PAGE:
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Global Recession, United States Economy in Least Worst Shape

Economics / Recession 2008 - 2010 Feb 15, 2009 - 09:51 AM GMT

By: Money_and_Markets


Best Financial Markets Analysis ArticleJack Crooks Writes: Americans are beginning to realize the gravity of the current U.S. economic situation. After the new Treasury Secretary spoke earlier this week he left us with a very uncomfortable feeling: This problem is huge, and no one seems to have a real answer.

Still, the government feels it must produce an answer and prove that it is the ONLY entity that can fix this mess — via hundreds of billions (perhaps trillions) of U.S. dollars.

The effectiveness of recent proposals is uncertain; but the potential long-term consequences are great. If government aid creates a premature recovery, we'll be relieved of some pain … only to have other pains cast upon us. The outlook is downright ugly.

But even though the severity of the U.S. recession is growing worse by the day, the U.S. may actually be in the least bad shape when compared to other economies.

In fact …

Here Are the Two Areas that I Think Will Suffer the Most!

China — Overdependence on Western demand …

China has become a huge global player. Unfortunately for them, the Chinese depend largely on the role of Western consumer demand.

And the numbers show how that dependence is now smacking the daylights out of their economy:

Unfortunately for the Chinese, their economy depends largely on the role of Western consumer demand.
Unfortunately for the Chinese, their economy depends largely on the role of Western consumer demand.
  • In January, China's exports sank by 17.1% year over year — the second straight month of declines.
  • At the same time, China's imports absolutely plunged — down more than 43% from January 2008.
  • More than 20 million lost jobs add to the potential for social unrest.
  • The real estate market is easily in the worst shape it's been in since at least 2005.

Being the surplus nation it's become, China will need to somehow replace Western demand in order to soften the painful readjustment to output and production that lies ahead. This readjustment will not only hurt China's growth rate, but it will seep into those markets reliant on Chinese demand.Which leads me to …

Europe — Concealing underlying struggles …

If there's anyone still behind the curve, it's the Eurozone economy. By that I mean the European Central Bank is still lagging in their downward monetary policy adjustments.

Inflation is currently not a problem; but growth is. In fact, fourth-quarter GDP contracted 1.5% — the worst on record for the single-currency group of countries.

While a quicker move toward a zero rate of interest won't solve their problems, I believe that the ECB should take interest rates further in that direction. Holding off with these key moves seems an attempt at concealing the underlying struggles Europe must eventually face.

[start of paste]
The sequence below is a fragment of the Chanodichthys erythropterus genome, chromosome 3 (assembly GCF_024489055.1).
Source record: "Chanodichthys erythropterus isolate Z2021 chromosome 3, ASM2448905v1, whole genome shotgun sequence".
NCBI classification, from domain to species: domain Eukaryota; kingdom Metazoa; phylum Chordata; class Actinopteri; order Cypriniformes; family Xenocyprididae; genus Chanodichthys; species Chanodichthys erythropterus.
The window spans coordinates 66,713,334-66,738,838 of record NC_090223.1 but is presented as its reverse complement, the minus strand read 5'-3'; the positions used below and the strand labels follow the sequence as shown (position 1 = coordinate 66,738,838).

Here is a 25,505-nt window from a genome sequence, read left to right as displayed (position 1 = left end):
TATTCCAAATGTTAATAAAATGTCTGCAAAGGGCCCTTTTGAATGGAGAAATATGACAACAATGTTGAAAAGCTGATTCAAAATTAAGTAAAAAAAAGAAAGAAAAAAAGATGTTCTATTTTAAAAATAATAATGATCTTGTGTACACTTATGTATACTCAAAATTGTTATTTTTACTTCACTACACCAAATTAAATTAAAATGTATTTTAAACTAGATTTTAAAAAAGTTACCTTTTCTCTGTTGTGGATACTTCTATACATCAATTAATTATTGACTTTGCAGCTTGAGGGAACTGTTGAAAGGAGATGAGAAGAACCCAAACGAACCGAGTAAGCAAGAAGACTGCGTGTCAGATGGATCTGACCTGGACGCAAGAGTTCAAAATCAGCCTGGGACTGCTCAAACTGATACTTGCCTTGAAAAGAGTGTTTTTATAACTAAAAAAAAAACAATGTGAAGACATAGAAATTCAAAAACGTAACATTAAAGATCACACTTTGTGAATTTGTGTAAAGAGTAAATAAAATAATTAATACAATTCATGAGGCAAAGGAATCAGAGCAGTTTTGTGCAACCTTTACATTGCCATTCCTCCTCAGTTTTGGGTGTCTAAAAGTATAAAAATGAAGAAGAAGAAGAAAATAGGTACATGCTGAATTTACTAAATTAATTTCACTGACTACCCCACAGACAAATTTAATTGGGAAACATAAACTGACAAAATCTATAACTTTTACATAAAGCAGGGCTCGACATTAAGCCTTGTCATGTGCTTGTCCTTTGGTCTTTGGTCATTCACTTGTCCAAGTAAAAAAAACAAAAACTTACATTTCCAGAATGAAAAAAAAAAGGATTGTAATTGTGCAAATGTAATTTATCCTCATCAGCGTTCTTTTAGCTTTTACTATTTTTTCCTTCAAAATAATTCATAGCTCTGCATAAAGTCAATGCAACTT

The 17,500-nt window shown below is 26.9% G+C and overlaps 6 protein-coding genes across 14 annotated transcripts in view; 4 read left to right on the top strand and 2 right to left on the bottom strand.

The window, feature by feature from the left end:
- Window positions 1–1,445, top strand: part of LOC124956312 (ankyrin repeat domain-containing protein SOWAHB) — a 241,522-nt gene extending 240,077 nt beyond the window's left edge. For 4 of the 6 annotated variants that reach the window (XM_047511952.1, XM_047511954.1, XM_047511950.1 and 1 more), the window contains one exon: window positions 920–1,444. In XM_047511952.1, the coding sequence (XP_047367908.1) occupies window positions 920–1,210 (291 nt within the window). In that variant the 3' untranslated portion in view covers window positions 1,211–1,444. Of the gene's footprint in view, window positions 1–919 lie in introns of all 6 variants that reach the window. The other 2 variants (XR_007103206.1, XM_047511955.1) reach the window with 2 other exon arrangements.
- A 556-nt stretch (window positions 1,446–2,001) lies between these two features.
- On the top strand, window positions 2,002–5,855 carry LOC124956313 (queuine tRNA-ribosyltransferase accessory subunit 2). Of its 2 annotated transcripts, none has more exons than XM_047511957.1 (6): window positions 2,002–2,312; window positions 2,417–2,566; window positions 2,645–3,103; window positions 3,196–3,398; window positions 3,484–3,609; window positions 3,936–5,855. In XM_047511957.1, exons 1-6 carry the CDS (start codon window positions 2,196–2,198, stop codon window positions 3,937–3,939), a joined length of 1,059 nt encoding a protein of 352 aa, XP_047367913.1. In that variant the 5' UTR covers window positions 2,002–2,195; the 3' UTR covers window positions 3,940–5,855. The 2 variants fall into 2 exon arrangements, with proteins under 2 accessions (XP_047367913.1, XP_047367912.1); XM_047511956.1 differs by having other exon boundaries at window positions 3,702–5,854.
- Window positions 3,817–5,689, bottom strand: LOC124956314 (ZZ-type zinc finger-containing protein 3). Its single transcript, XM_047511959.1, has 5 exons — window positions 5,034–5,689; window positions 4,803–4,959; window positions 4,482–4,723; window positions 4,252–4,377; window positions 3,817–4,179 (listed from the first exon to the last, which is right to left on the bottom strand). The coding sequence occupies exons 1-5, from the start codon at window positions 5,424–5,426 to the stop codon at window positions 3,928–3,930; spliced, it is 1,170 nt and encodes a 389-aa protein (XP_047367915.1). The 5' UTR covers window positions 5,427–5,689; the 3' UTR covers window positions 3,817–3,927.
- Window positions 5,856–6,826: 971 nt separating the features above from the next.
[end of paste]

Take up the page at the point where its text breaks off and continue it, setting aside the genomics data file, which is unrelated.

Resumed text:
Among them lies a very vulnerable banking system. Considerable exposure to emerging market debt is one of the biggest concerns, especially when you consider the heavy liabilities already weighing on these banks. This credit and lending situation will certainly hamper any hopes of recovery in the near future.

Turning to European governments likely won't reveal any support either. Germany is already having trouble passing through a stimulus package. And the short leash the government has for expanding an already high tax-to-GDP ratio will pose an ongoing obstacle.

The U.S. isn't the only government passing out money left and right in hopes of avoiding severe declines.
The U.S. isn't the only government passing out money left and right in hopes of avoiding severe declines.

No Shortage of Stimuli …

The U.S. isn't the only government scurrying to provide help. For example, China, Japan and South Korea are dishing out dough left and right in hopes of avoiding severe declines. So far, though, all have failed to bring about intended effects.

The risk-environment seems to have changed for the foreseeable future. Consumer appetites have changed. Demand stimulation is almost certainly destined to fail. A major readjustment period is upon us.

In my experience, when it comes to currencies it's all about finding out who is sitting on high ground when the storm and downpour comes through.

And in this case, it seems the real task is to find out who will be the best swimmer. My bet is on the U.S.

Best wishes,


P.S. Are you hungry for the latest on what's going on in the currency markets? Then be sure to check out my blog .

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